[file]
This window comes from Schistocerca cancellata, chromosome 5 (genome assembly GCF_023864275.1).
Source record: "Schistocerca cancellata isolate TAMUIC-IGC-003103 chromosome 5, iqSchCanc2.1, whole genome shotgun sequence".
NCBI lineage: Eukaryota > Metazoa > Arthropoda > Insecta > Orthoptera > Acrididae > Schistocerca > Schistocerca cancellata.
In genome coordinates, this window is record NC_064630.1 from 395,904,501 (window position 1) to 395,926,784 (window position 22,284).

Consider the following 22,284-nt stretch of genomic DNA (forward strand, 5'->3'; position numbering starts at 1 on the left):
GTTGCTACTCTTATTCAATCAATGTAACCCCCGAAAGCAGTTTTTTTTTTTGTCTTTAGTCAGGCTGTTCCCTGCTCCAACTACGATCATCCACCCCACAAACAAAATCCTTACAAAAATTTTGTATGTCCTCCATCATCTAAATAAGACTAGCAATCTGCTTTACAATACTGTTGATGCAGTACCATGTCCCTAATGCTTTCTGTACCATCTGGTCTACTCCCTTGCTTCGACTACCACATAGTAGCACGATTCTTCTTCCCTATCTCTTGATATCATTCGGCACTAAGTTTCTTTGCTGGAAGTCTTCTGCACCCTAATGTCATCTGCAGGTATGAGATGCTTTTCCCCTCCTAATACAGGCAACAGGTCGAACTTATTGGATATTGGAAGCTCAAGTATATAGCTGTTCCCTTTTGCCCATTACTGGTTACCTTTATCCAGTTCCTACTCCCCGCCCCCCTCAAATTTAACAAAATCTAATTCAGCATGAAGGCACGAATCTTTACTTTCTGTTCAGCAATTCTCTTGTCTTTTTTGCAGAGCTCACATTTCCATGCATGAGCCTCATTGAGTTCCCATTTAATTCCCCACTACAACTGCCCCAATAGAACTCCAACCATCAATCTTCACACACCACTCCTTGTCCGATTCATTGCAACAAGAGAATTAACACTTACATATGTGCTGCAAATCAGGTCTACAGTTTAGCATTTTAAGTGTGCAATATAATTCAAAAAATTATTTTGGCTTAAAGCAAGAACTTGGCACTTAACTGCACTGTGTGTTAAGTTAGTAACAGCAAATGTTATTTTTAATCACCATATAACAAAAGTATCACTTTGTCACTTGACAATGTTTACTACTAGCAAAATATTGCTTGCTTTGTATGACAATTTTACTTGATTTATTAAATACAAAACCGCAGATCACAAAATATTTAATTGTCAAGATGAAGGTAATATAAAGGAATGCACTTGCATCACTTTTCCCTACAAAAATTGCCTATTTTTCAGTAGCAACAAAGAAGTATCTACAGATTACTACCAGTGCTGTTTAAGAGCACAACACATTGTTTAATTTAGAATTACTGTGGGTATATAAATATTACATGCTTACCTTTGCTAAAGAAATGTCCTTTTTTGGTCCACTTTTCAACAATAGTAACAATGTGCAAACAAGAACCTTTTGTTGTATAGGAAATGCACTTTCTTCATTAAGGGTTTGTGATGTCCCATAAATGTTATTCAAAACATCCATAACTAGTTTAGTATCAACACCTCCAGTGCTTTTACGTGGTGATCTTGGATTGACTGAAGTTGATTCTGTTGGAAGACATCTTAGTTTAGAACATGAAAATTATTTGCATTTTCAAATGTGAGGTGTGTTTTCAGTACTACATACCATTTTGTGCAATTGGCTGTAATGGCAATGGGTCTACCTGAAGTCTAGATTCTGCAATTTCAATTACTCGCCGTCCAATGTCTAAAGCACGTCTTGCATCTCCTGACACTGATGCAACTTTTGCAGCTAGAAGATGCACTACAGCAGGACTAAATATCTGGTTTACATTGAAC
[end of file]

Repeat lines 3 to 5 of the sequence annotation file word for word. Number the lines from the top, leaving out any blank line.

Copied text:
NCBI lineage: Eukaryota > Metazoa > Arthropoda > Insecta > Orthoptera > Acrididae > Schistocerca > Schistocerca cancellata.
In genome coordinates, this window is record NC_064630.1 from 395,904,501 (window position 1) to 395,926,784 (window position 22,284).

Consider the following 22,284-nt stretch of genomic DNA (forward strand, 5'->3'; position numbering starts at 1 on the left):